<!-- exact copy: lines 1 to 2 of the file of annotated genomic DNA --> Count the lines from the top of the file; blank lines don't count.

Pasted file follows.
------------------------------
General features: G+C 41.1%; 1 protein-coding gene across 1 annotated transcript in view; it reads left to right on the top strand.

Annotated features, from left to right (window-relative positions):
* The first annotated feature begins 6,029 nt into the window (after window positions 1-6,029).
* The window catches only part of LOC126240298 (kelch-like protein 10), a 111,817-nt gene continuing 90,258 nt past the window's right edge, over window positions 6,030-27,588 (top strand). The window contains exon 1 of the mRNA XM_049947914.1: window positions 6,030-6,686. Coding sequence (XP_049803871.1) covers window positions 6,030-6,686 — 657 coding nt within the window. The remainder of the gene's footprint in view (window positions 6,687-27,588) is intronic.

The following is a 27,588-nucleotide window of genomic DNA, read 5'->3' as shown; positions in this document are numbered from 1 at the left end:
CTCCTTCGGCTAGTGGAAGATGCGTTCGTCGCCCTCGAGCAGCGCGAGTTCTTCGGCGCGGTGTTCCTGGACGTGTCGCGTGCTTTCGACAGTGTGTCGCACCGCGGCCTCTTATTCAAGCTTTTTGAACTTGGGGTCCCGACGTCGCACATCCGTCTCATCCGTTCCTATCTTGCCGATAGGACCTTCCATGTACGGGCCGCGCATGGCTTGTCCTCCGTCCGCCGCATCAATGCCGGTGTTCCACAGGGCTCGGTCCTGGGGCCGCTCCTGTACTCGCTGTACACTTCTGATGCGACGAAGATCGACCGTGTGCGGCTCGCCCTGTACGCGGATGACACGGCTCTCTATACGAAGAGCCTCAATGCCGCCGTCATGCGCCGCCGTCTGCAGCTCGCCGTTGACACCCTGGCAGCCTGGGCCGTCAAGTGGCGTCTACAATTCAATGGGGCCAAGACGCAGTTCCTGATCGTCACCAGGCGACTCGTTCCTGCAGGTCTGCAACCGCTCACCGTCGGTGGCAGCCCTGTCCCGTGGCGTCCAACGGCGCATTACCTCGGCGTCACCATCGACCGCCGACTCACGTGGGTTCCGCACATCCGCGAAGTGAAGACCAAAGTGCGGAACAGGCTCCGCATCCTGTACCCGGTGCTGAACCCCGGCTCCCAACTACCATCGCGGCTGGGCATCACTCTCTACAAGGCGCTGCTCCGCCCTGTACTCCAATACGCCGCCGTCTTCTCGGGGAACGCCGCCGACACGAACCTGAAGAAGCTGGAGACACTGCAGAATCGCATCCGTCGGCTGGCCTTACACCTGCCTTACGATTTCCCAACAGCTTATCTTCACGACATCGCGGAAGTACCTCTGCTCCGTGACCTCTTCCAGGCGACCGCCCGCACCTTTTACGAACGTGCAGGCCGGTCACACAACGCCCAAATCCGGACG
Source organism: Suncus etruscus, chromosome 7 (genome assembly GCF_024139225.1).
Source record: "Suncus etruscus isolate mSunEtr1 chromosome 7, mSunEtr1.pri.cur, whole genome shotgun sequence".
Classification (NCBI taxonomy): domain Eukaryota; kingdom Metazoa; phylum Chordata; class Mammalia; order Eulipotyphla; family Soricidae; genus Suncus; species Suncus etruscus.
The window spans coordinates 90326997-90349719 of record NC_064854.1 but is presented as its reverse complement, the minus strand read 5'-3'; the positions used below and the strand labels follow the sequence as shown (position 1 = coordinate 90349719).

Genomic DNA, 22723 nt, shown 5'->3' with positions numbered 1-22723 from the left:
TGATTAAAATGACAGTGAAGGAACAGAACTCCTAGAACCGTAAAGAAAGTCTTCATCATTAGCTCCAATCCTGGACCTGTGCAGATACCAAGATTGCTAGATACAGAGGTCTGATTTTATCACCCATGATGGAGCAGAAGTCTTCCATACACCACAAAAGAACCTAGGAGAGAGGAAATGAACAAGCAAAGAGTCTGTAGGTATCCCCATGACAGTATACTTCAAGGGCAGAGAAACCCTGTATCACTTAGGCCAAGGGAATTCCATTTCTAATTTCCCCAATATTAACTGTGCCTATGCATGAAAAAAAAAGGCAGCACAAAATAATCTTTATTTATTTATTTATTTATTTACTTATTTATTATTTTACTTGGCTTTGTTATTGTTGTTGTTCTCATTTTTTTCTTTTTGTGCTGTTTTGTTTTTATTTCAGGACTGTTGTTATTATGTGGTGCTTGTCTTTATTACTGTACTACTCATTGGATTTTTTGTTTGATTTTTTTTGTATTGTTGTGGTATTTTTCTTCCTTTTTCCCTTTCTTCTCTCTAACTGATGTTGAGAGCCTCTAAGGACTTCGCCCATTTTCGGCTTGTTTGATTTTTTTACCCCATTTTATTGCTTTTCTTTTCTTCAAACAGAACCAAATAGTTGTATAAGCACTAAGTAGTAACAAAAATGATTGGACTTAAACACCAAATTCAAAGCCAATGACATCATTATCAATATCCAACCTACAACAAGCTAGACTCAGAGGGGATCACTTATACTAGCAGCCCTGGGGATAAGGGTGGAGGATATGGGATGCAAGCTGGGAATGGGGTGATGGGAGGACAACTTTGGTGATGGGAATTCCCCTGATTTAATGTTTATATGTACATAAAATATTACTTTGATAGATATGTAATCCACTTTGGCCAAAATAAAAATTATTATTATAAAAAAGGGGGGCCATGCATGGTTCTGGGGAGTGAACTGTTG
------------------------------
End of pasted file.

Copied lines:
General features: G+C 41.1%; 1 protein-coding gene across 1 annotated transcript in view; it reads left to right on the top strand.

Annotated features, from left to right (window-relative positions):